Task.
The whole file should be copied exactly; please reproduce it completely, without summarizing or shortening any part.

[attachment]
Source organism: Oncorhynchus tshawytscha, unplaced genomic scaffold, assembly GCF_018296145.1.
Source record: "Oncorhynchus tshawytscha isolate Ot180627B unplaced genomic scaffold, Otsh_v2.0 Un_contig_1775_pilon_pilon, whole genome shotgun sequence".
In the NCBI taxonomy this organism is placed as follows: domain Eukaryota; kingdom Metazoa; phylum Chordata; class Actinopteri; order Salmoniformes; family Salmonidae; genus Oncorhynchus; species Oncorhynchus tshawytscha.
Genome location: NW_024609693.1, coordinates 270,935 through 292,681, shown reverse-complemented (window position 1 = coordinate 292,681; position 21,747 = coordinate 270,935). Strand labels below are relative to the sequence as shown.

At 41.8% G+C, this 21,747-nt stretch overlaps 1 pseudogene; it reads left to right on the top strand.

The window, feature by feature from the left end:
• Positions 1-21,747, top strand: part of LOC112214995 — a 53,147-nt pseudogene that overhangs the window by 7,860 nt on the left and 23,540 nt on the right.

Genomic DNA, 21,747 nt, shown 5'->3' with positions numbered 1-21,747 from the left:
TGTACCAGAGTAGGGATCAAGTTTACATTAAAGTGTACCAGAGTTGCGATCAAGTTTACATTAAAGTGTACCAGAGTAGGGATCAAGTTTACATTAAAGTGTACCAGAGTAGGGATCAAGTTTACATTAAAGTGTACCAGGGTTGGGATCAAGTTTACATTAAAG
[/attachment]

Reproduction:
Source organism: Oncorhynchus tshawytscha, unplaced genomic scaffold, assembly GCF_018296145.1.
Source record: "Oncorhynchus tshawytscha isolate Ot180627B unplaced genomic scaffold, Otsh_v2.0 Un_contig_1775_pilon_pilon, whole genome shotgun sequence".
In the NCBI taxonomy this organism is placed as follows: domain Eukaryota; kingdom Metazoa; phylum Chordata; class Actinopteri; order Salmoniformes; family Salmonidae; genus Oncorhynchus; species Oncorhynchus tshawytscha.
Genome location: NW_024609693.1, coordinates 270,935 through 292,681, shown reverse-complemented (window position 1 = coordinate 292,681; position 21,747 = coordinate 270,935). Strand labels below are relative to the sequence as shown.

At 41.8% G+C, this 21,747-nt stretch overlaps 1 pseudogene; it reads left to right on the top strand.

The window, feature by feature from the left end:
• Positions 1-21,747, top strand: part of LOC112214995 — a 53,147-nt pseudogene that overhangs the window by 7,860 nt on the left and 23,540 nt on the right.

Genomic DNA, 21,747 nt, shown 5'->3' with positions numbered 1-21,747 from the left:
TGTACCAGAGTAGGGATCAAGTTTACATTAAAGTGTACCAGAGTTGCGATCAAGTTTACATTAAAGTGTACCAGAGTAGGGATCAAGTTTACATTAAAGTGTACCAGAGTAGGGATCAAGTTTACATTAAAGTGTACCAGGGTTGGGATCAAGTTTACATTAAAG